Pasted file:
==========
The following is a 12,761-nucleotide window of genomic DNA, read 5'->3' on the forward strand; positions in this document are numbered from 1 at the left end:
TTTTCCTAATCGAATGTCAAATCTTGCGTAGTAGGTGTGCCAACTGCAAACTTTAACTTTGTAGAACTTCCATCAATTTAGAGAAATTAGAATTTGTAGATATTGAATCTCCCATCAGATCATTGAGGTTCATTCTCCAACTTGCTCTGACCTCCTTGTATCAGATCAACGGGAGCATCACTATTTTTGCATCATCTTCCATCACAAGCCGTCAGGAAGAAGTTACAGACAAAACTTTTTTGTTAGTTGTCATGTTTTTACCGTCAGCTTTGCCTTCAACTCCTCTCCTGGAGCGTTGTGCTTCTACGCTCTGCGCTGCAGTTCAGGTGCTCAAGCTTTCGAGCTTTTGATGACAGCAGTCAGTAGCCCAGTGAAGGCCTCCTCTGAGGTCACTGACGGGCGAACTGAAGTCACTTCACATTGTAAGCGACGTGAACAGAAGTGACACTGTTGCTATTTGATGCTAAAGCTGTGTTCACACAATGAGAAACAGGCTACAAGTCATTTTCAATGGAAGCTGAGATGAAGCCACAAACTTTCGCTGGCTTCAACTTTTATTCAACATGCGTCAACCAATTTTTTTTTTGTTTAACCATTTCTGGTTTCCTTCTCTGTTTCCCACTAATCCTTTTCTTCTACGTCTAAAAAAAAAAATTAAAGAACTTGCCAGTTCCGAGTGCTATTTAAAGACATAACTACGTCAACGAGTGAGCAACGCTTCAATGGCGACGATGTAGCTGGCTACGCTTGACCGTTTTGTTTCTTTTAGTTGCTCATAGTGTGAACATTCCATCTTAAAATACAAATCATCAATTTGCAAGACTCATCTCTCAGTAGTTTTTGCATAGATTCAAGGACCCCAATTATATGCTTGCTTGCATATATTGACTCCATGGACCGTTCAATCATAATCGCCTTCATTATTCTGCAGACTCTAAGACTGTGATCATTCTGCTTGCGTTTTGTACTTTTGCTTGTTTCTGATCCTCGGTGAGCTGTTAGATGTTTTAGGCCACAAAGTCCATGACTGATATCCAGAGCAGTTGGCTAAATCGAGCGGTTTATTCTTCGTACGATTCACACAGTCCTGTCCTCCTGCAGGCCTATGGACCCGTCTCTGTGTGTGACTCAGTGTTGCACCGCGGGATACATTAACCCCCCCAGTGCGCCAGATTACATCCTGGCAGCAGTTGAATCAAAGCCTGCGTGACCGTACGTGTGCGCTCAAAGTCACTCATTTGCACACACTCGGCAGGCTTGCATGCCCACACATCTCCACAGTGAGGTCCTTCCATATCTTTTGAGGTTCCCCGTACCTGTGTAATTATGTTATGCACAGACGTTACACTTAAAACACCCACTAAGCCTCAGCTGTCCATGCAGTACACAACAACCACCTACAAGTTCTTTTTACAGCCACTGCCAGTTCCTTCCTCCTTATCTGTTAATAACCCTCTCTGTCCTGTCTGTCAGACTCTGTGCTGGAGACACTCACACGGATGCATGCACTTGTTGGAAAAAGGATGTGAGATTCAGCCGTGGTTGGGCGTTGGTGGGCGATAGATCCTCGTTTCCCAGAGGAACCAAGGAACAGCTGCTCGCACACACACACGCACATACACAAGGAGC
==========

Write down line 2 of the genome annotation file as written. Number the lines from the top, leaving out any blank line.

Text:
TTTTCCTAATCGAATGTCAAATCTTGCGTAGTAGGTGTGCCAACTGCAAACTTTAACTTTGTAGAACTTCCATCAATTTAGAGAAATTAGAATTTGTAGATATTGAATCTCCCATCAGATCATTGAGGTTCATTCTCCAACTTGCTCTGACCTCCTTGTATCAGATCAACGGGAGCATCACTATTTTTGCATCATCTTCCATCACAAGCCGTCAGGAAGAAGTTACAGACAAAACTTTTTTGTTAGTTGTCATGTTTTTACCGTCAGCTTTGCCTTCAACTCCTCTCCTGGAGCGTTGTGCTTCTACGCTCTGCGCTGCAGTTCAGGTGCTCAAGCTTTCGAGCTTTTGATGACAGCAGTCAGTAGCCCAGTGAAGGCCTCCTCTGAGGTCACTGACGGGCGAACTGAAGTCACTTCACATTGTAAGCGACGTGAACAGAAGTGACACTGTTGCTATTTGATGCTAAAGCTGTGTTCACACAATGAGAAACAGGCTACAAGTCATTTTCAATGGAAGCTGAGATGAAGCCACAAACTTTCGCTGGCTTCAACTTTTATTCAACATGCGTCAACCAATTTTTTTTTTGTTTAACCATTTCTGGTTTCCTTCTCTGTTTCCCACTAATCCTTTTCTTCTACGTCTAAAAAAAAAAATTAAAGAACTTGCCAGTTCCGAGTGCTATTTAAAGACATAACTACGTCAACGAGTGAGCAACGCTTCAATGGCGACGATGTAGCTGGCTACGCTTGACCGTTTTGTTTCTTTTAGTTGCTCATAGTGTGAACATTCCATCTTAAAATACAAATCATCAATTTGCAAGACTCATCTCTCAGTAGTTTTTGCATAGATTCAAGGACCCCAATTATATGCTTGCTTGCATATATTGACTCCATGGACCGTTCAATCATAATCGCCTTCATTATTCTGCAGACTCTAAGACTGTGATCATTCTGCTTGCGTTTTGTACTTTTGCTTGTTTCTGATCCTCGGTGAGCTGTTAGATGTTTTAGGCCACAAAGTCCATGACTGATATCCAGAGCAGTTGGCTAAATCGAGCGGTTTATTCTTCGTACGATTCACACAGTCCTGTCCTCCTGCAGGCCTATGGACCCGTCTCTGTGTGTGACTCAGTGTTGCACCGCGGGATACATTAACCCCCCCAGTGCGCCAGATTACATCCTGGCAGCAGTTGAATCAAAGCCTGCGTGACCGTACGTGTGCGCTCAAAGTCACTCATTTGCACACACTCGGCAGGCTTGCATGCCCACACATCTCCACAGTGAGGTCCTTCCATATCTTTTGAGGTTCCCCGTACCTGTGTAATTATGTTATGCACAGACGTTACACTTAAAACACCCACTAAGCCTCAGCTGTCCATGCAGTACACAACAACCACCTACAAGTTCTTTTTACAGCCACTGCCAGTTCCTTCCTCCTTATCTGTTAATAACCCTCTCTGTCCTGTCTGTCAGACTCTGTGCTGGAGACACTCACACGGATGCATGCACTTGTTGGAAAAAGGATGTGAGATTCAGCCGTGGTTGGGCGTTGGTGGGCGATAGATCCTCGTTTCCCAGAGGAACCAAGGAACAGCTGCTCGCACACACACACGCACATACACAAGGAGC